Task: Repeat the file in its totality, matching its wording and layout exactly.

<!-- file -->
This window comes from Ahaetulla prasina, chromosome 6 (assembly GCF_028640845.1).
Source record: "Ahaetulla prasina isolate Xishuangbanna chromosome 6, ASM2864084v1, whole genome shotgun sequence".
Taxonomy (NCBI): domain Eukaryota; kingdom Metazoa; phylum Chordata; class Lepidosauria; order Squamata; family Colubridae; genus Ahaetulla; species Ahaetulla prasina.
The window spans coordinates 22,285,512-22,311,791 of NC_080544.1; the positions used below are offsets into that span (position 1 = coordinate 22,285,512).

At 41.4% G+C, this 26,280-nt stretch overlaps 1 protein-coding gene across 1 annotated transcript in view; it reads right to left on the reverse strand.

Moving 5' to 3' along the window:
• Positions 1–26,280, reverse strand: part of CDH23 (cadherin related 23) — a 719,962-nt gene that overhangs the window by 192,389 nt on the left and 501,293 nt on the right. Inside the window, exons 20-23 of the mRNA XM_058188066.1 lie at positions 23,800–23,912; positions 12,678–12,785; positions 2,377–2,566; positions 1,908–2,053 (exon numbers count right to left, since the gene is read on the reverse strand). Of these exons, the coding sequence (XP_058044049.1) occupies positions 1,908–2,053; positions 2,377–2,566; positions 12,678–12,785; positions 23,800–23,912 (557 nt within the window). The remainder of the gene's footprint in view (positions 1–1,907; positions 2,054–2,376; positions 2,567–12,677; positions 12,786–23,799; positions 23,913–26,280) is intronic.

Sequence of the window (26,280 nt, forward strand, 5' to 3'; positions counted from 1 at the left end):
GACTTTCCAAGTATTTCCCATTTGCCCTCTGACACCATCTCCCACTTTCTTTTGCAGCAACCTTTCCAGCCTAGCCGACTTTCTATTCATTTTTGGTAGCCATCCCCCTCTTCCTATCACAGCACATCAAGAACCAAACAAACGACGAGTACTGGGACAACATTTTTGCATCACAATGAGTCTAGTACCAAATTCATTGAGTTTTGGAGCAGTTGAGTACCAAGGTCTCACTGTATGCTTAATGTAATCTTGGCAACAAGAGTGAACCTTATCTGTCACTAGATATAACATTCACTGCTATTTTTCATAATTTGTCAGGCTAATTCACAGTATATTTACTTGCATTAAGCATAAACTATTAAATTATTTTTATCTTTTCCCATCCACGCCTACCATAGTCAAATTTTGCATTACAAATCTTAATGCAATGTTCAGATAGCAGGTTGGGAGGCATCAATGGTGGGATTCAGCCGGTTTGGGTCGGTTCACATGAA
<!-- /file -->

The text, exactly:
This window comes from Ahaetulla prasina, chromosome 6 (assembly GCF_028640845.1).
Source record: "Ahaetulla prasina isolate Xishuangbanna chromosome 6, ASM2864084v1, whole genome shotgun sequence".
Taxonomy (NCBI): domain Eukaryota; kingdom Metazoa; phylum Chordata; class Lepidosauria; order Squamata; family Colubridae; genus Ahaetulla; species Ahaetulla prasina.
The window spans coordinates 22,285,512-22,311,791 of NC_080544.1; the positions used below are offsets into that span (position 1 = coordinate 22,285,512).

At 41.4% G+C, this 26,280-nt stretch overlaps 1 protein-coding gene across 1 annotated transcript in view; it reads right to left on the reverse strand.

Moving 5' to 3' along the window:
• Positions 1–26,280, reverse strand: part of CDH23 (cadherin related 23) — a 719,962-nt gene that overhangs the window by 192,389 nt on the left and 501,293 nt on the right. Inside the window, exons 20-23 of the mRNA XM_058188066.1 lie at positions 23,800–23,912; positions 12,678–12,785; positions 2,377–2,566; positions 1,908–2,053 (exon numbers count right to left, since the gene is read on the reverse strand). Of these exons, the coding sequence (XP_058044049.1) occupies positions 1,908–2,053; positions 2,377–2,566; positions 12,678–12,785; positions 23,800–23,912 (557 nt within the window). The remainder of the gene's footprint in view (positions 1–1,907; positions 2,054–2,376; positions 2,567–12,677; positions 12,786–23,799; positions 23,913–26,280) is intronic.

Sequence of the window (26,280 nt, forward strand, 5' to 3'; positions counted from 1 at the left end):
GACTTTCCAAGTATTTCCCATTTGCCCTCTGACACCATCTCCCACTTTCTTTTGCAGCAACCTTTCCAGCCTAGCCGACTTTCTATTCATTTTTGGTAGCCATCCCCCTCTTCCTATCACAGCACATCAAGAACCAAACAAACGACGAGTACTGGGACAACATTTTTGCATCACAATGAGTCTAGTACCAAATTCATTGAGTTTTGGAGCAGTTGAGTACCAAGGTCTCACTGTATGCTTAATGTAATCTTGGCAACAAGAGTGAACCTTATCTGTCACTAGATATAACATTCACTGCTATTTTTCATAATTTGTCAGGCTAATTCACAGTATATTTACTTGCATTAAGCATAAACTATTAAATTATTTTTATCTTTTCCCATCCACGCCTACCATAGTCAAATTTTGCATTACAAATCTTAATGCAATGTTCAGATAGCAGGTTGGGAGGCATCAATGGTGGGATTCAGCCGGTTTGGGTCGGTTCACATGAA